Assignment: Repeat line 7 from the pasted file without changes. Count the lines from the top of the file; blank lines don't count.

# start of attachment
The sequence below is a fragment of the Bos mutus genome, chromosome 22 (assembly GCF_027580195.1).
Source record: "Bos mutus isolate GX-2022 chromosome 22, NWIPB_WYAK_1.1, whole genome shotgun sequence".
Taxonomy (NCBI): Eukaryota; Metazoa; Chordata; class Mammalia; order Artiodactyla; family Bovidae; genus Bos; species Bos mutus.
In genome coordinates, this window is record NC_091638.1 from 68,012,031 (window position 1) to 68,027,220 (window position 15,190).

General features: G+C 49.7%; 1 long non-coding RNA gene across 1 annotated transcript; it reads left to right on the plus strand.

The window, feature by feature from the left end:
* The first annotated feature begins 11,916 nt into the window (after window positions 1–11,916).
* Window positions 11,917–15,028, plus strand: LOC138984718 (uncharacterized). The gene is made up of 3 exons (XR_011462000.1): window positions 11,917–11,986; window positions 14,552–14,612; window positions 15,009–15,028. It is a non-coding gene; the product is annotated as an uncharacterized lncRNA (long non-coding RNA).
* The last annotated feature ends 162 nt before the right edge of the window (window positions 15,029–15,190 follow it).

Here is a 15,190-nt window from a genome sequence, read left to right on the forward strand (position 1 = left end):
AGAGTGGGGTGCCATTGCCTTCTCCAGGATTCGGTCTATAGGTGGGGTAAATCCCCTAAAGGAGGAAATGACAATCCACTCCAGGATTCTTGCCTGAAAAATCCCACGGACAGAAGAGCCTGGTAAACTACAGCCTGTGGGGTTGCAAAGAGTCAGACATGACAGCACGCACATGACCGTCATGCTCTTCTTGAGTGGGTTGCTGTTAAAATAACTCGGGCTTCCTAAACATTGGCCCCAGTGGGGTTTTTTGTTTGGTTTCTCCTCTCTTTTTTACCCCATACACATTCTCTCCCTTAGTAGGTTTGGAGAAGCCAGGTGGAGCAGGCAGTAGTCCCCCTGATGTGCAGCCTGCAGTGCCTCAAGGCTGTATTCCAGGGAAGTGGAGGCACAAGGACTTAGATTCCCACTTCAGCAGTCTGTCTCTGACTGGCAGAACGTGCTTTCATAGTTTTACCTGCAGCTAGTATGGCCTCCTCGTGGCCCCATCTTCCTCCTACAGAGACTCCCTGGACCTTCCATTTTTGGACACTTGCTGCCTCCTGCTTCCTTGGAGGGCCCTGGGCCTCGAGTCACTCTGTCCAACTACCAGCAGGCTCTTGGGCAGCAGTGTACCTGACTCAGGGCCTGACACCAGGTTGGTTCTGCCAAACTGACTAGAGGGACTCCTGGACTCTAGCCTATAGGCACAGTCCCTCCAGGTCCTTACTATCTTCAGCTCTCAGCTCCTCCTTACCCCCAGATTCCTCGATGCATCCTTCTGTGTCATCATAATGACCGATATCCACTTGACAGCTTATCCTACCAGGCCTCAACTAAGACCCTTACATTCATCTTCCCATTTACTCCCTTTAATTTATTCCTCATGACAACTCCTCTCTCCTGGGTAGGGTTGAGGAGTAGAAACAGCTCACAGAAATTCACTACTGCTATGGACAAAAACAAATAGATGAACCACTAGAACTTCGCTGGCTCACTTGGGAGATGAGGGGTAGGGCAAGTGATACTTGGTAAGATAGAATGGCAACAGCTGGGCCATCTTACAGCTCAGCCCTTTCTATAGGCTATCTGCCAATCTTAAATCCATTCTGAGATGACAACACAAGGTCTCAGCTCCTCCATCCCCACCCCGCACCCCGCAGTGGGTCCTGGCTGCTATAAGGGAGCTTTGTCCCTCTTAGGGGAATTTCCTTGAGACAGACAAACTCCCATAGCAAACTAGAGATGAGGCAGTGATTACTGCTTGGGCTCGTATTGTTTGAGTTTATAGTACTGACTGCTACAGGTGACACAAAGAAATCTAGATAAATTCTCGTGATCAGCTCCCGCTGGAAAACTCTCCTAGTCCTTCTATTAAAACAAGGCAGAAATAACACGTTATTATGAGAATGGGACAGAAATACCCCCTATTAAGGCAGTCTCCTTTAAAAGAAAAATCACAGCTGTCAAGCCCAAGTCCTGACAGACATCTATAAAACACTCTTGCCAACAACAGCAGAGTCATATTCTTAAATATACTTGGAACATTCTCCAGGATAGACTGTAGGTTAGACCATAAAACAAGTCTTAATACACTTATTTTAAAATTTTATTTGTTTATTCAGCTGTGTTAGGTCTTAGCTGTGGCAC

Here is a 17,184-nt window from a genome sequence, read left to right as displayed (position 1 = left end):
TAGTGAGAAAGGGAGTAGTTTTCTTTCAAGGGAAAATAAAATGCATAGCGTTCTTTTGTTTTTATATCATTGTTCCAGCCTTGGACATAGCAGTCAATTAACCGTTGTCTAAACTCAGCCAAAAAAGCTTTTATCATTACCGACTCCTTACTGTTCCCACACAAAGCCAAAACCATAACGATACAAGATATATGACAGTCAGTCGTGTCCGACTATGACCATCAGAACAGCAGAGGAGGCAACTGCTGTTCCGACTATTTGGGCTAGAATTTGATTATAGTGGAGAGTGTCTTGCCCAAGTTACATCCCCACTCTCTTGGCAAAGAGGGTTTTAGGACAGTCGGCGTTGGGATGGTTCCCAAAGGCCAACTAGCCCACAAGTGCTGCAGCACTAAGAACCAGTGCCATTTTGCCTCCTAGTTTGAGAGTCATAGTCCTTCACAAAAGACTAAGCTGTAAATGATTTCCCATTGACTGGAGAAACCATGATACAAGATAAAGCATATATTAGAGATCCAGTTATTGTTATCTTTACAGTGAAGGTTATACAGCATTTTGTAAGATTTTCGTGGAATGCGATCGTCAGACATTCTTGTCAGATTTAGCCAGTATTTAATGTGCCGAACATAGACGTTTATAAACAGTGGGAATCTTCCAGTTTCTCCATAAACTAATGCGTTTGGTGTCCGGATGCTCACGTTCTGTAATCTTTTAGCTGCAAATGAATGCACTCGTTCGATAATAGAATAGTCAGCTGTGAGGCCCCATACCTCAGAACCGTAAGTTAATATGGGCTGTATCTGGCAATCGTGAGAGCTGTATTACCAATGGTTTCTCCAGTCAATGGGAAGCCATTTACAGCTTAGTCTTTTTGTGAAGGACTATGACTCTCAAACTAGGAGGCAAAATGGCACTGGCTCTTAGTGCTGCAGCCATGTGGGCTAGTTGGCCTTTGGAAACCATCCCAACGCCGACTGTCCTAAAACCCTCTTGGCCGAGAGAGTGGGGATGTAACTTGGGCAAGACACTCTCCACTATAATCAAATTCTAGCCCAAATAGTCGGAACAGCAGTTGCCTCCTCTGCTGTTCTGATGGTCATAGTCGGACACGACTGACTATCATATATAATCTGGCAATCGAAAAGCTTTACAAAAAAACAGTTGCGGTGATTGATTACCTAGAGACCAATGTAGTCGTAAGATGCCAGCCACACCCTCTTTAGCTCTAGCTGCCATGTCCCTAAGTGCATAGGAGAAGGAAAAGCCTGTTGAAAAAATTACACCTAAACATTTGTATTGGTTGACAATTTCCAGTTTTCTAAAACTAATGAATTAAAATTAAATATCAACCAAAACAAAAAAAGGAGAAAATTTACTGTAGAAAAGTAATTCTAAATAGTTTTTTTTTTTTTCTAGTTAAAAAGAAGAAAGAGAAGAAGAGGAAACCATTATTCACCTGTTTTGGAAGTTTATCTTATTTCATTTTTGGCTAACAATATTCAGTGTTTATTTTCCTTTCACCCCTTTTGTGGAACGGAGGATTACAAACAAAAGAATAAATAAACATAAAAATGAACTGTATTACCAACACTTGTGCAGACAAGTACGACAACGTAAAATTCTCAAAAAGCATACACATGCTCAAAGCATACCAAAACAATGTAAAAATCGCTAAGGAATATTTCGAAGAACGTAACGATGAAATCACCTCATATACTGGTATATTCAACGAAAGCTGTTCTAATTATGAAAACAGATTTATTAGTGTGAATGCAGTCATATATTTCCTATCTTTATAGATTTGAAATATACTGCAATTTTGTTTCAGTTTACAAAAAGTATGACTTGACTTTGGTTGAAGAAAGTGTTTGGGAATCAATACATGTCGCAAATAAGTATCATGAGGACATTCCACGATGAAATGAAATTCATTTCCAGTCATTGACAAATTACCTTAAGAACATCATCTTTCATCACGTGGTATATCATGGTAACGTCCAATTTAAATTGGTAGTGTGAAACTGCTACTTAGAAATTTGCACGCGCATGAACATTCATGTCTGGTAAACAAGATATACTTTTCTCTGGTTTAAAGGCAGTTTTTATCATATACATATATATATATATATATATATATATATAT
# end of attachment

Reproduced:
* The first annotated feature begins 11,916 nt into the window (after window positions 1–11,916).